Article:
“You start a conversation, you can’t even finish it. You’re talking a lot, but you’re not saying anything.”
David Byrne of the Talking Heads was not referring to freshman senator and Harvard Law School graduate Ted Cruz when he sang “Psycho Killer.” But the lyrics aren’t a bad fit for the 21-hour, 19-minute speech on the Affordable Care Act the Texas Republican gave last week.
Cruz’s faux-filibuster came in response to the House’s passage of a short-term spending measure that called for the defunding of President Obama’s signature health care legislation. Cruz’s stunt could not have prevented a vote on the continuing resolution (when he had finished speaking, the self-styled defender of conservatism himself joined in the 100-0 decision to end debate and proceed to a vote). As predicted, Senate Majority Leader Harry Reid added an amendment removing the language that gutted the ACA.
The spotlight then turned back to the House, which passed another bill that would delay the health care law for a year, remove a tax on medical devices, and permit employers to opt out of contraception coverage. Some version of the budget had to be passed before midnight on Monday if the federal government was to avoid a shutdown. No such compromise was reached and as of press time the government was in shut down.
Cruz’s tactics—though perhaps a career boost for Cruz—were distinctly nonstrategic for the GOP. The Texan, ignoring the reality of constraints set by procedure and time, threw fellow Republicans under the bus, likening America with Obamacare to the Third Reich (and representatives who demonstrated any leniency towards the health care law to Hitler’s appeasers).
But rhetoric like Cruz’s serves only to divide the GOP from within; performances like these play into the hands of those who criticize the party as obstinate and impetuous.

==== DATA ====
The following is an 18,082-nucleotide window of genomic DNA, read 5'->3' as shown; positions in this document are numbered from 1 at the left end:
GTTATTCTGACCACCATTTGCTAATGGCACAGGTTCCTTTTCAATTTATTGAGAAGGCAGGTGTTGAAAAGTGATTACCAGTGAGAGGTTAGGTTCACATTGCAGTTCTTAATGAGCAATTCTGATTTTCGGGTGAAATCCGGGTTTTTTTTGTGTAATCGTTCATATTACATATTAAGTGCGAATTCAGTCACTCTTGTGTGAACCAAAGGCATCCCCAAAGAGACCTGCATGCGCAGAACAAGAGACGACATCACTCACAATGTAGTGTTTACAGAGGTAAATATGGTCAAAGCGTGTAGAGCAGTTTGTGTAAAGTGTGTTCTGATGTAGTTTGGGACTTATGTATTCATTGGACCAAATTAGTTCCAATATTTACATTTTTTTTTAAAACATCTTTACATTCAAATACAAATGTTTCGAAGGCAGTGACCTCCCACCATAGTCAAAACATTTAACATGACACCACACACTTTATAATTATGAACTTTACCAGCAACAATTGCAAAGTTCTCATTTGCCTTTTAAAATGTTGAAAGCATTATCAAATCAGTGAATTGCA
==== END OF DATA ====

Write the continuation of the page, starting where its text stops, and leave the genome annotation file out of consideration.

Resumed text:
Of course, the vast majority of Republicans support the senator’s objective of defunding Obamacare. It was his approach—his gunning for an effectively impossible outcome, a kind of celebration of the budget-health care impasse—that any reasonable person should have found off-putting.
What might the Republicans have done? They might have pushed for a one-year delay of the individual mandate, or the elimination of what’s been criticized as an unfair federal subsidy for lawmakers’ insurance. These demands would have forced Democrats into the uncomfortable position of defending the mandate on private citizens (when the mandate on businesses to provide insurance to employees has already been delayed for a year), as well as what some perceive to be a special Congressional “carve-out.”
Had these provisions been included in the temporary spending bill instead of a comprehensive defunding, Reid and the Democrats would still have rejected them; Republicans would have still faced a choice between a “clean” spending bill and a government shutdown. But we’d have encouraged the Republicans to exercise reason and restraint (just as we hope they will when they vote on the debt-ceiling). For a shutdown would be detrimental for the country and the GOP alike (a default, likely, calamitous).
If Republicans hope to be successful in repealing the ACA, they’ll need to win elections. Some, like Cruz, may have believed the ill-planned and ill-fated scheming of the last week was part of an effort to win the latest battle against the health care law. But we find it baffling that Republicans would sacrifice their war to win a battle.
As for Ted Cruz (to quote the Talking Heads once more): “[he is] vain and [he is] blind.” And, while we could go on—“say something once…why say it again?”